Great Stuff — The Four Stages of Coming into the Liturgy

Found over on World Wide Wolfmueller:


Pastor Jared Melius of Mt. Zion Lutheran Church, Denver, CO wrote the following email outlining the four stages of coming into the Lutheran Liturgy. Enjoy!

  1. Confusion – where am I? what page? am I supposed to be standing or sitting?

  2. Boredom – This is the most dangerous phase. At this phase, people begin to conclude that because the liturgy is repetitive, that it is therefore non-spiritual. This conclusion is hardly ever thought out as such. It is just a matter of impressions and feelings. This “feels” dry, dull, non-spiritual. And therefore, it must be from man and not from God.

  3. Love of the liturgy itself – If phase 2 didn’t drive people away from the liturgy, it is usually and ironically replaced by the love of the liturgy for the liturgy’s sake. Here people begin to love the “feeling,” the “reverence,” and the connection to history. They have a sense that this is old and therefore good. People in the depths of this phase can spend hours researching whether the Creed should come before the sermon or after, trying to find out which practice is more “ancient.” Truthfully, many pastors get stuck in this phase and endorse liturgical worship because it is older, more reverent, etc. Some of them leave for the Eastern church or the Roman church because they think they can get it more pure there.

  4. Love of the content – The liturgy is a conduit for Word of God and the means of grace. There isn’t, in my opinion, a better such conduit on the market. If there were, I myself would adopt it. In this phase, one uses the liturgy for the sake of the Gospel itself, not for the sake of the liturgy itself.

About Norm Fisher

Norm was raised in the UCC in Connecticut, and like many fell away from the church after high school. With this background he saw it primarily as a service organization. On the miracle of his first child he came back to the church. On moving to Texas a few years later he found a home in Lutheranism when he was invited to a confessional church a half-hour away by our new neighbors.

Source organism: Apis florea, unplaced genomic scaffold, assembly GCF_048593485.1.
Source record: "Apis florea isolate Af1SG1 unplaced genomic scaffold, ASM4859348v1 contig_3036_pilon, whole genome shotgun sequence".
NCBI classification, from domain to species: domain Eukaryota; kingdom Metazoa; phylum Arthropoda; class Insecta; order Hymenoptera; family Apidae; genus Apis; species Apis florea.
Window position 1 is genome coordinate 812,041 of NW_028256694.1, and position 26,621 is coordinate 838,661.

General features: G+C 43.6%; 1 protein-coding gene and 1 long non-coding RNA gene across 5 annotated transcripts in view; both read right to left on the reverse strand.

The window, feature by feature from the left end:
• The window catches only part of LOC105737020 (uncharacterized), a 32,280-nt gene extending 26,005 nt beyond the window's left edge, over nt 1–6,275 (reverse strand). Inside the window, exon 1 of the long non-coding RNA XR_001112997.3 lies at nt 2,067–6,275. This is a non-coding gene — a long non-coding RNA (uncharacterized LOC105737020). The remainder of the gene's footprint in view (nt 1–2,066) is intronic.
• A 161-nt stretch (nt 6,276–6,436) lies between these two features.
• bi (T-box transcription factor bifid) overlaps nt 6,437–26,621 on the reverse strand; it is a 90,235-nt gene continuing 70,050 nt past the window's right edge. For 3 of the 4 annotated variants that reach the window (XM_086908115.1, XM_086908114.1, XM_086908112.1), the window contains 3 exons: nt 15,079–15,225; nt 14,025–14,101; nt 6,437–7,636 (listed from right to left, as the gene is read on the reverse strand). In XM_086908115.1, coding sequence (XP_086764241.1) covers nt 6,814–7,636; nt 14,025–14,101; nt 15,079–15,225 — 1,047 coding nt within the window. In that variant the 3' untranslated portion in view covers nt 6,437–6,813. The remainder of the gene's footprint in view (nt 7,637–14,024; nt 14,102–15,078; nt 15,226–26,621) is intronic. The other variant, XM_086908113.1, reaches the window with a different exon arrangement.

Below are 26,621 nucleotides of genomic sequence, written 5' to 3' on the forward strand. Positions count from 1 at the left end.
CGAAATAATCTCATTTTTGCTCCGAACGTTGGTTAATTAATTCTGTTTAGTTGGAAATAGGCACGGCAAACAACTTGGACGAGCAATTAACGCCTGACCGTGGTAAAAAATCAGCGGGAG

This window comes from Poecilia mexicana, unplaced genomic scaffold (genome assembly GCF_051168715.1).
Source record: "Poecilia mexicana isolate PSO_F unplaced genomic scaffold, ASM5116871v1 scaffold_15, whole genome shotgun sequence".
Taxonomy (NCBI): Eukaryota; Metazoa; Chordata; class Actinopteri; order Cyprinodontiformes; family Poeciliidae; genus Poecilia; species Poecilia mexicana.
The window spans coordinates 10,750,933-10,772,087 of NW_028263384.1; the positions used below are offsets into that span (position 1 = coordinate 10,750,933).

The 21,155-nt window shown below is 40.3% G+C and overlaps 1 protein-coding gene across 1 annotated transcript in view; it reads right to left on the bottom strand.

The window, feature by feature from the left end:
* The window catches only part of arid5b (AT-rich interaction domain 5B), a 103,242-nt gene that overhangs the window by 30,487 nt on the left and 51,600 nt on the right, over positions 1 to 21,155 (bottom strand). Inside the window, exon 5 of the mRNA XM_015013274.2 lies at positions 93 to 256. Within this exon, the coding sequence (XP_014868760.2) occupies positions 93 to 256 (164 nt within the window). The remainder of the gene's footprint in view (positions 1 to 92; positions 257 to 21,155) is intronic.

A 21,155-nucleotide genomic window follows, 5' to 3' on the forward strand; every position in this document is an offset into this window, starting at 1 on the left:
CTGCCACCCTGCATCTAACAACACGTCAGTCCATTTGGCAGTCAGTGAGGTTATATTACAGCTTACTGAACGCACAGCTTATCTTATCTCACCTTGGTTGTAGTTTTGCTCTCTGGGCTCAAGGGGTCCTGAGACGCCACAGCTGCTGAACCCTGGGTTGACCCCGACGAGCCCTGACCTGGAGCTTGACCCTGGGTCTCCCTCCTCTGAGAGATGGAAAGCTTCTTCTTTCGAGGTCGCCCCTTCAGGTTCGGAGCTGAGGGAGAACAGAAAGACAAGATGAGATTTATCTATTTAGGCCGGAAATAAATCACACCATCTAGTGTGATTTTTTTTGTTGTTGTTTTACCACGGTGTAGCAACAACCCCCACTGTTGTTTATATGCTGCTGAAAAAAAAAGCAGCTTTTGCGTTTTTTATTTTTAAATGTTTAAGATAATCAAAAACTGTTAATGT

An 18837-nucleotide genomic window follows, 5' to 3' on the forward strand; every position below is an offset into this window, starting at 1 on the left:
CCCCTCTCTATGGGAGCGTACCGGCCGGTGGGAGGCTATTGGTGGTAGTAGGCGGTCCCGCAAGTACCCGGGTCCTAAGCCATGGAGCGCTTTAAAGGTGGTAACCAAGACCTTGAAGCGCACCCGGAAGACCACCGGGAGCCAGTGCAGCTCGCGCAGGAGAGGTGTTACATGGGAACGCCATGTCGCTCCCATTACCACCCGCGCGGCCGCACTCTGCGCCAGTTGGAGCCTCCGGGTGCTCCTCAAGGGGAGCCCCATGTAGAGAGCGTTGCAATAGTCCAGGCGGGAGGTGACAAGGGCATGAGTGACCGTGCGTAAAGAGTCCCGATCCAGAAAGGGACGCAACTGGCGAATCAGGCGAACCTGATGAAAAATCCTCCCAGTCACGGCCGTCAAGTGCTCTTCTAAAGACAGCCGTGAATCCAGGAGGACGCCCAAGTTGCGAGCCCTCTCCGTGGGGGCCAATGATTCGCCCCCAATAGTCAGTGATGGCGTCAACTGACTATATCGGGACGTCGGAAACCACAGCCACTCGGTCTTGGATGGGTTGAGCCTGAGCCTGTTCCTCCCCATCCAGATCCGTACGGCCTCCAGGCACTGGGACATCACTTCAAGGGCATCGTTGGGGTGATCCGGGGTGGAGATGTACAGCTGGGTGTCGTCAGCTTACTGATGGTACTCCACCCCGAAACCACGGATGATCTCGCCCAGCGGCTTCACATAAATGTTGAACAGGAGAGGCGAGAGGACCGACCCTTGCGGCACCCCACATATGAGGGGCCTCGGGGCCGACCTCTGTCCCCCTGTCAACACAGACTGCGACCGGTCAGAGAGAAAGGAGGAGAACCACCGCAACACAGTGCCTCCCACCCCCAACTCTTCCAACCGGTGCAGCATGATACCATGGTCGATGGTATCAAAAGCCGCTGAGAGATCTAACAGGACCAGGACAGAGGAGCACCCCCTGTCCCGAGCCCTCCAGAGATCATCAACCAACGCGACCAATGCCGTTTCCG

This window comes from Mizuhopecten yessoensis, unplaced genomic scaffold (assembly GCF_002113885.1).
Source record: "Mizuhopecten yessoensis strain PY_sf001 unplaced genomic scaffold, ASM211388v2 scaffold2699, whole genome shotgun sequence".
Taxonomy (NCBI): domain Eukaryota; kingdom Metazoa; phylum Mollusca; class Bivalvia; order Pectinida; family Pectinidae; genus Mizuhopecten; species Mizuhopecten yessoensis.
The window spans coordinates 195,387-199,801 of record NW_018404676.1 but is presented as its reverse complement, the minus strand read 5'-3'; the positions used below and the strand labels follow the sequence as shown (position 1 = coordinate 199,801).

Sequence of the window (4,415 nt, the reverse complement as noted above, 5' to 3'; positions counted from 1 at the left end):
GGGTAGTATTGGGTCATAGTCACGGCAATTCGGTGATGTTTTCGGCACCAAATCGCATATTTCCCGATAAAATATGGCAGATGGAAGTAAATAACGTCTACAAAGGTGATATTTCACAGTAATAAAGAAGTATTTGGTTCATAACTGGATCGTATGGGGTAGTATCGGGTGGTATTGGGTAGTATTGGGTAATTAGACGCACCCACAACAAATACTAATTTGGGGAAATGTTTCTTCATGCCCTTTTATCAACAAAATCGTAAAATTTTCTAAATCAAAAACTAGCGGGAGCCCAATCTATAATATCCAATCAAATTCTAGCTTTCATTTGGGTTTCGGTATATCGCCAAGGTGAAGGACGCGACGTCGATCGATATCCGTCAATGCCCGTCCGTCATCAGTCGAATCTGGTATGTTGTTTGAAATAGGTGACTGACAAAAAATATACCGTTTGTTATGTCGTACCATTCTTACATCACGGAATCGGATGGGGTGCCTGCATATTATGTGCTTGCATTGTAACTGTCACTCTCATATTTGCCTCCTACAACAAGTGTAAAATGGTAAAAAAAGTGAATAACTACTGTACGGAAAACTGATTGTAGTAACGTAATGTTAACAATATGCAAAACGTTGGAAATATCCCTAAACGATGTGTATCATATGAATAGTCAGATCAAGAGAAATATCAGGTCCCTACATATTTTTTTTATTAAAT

He is one of those people who found a like mind in computers while in Middle School and has been programming ever since. He's responsible for many websites, including the Book of Concord, LCMSsermons.com, and several other sites.

He has served the church in various positions, including financial secretary, sunday school teacher, elder, PTF board member, and choir member.

More of his work can be found at KNFA.net.

Comments

Great Stuff — The Four Stages of Coming into the Liturgy — 3 Comments

  1. Thanks, Norm. This post led me to these older items that I have not seen before but found them apt:

    A Lutheran Theology of Evangelism, Some Theses

    http://www.wolfmueller.co/a-lutheran-theology-of-evangelism-some-theses/

    Freed from the Shopkeeper’s Prison

    Presented at the Indiana District’s North Region General Pastor’s Conference, May 9-10, 2011

    Summary

    Lutherans have been highly influenced by the outreach and evangelism methods, outlook, language, and expectations of the conservative American Protestant churches. But is there another path? What about the doctrine of Election? What exactly is the Pastor’s job? What is his duty in the task of “outreach”? How did Jesus and the Apostles “do evangelism”? These and other questions are explored in this four part presentation by Rev. H. R. Curtis

    https://gottesdienstonline.blogspot.com/2011/05/freed-from-shopkeepers-prison-in.html

  2. Three of the four stages describe problems. How can the church best address them?

    The author presents no survey data, which would be useful for verifying the prevalence and sequence of these attitudes. Does anyone know what his model is based on?

    I recognize all four of the attitudes and can think of a couple more based on my experience:

    5. Critical awareness of portions of the liturgy where the meaning of the words can be more clearly communicated, where redundancy can be reduced, where something more edifying could be said or sung, or where the music could be more accessible or better performed.

    6. Tolerance of quirks and weaknesses in the liturgy and its facilitation, recognizing that though the vehicle be imperfect (Romans 8:26) to the extent human judgment has shaped it, we are most certainly blessed by devoting our collective attention to the things that are above, and that quibbling over the quality of the service wouldn’t be helpful to one’s fellow saints in the congregation.

    —–

    Every Lutheran discussion of liturgy I’ve witnessed starts with how we’ve been doing things for centuries and presents a defense. That’s all well and good, but I wonder if it would be enlightening to begin the discussion at a different point:

    What are the characteristics of a good liturgy?
    How do our orders of worship rate?

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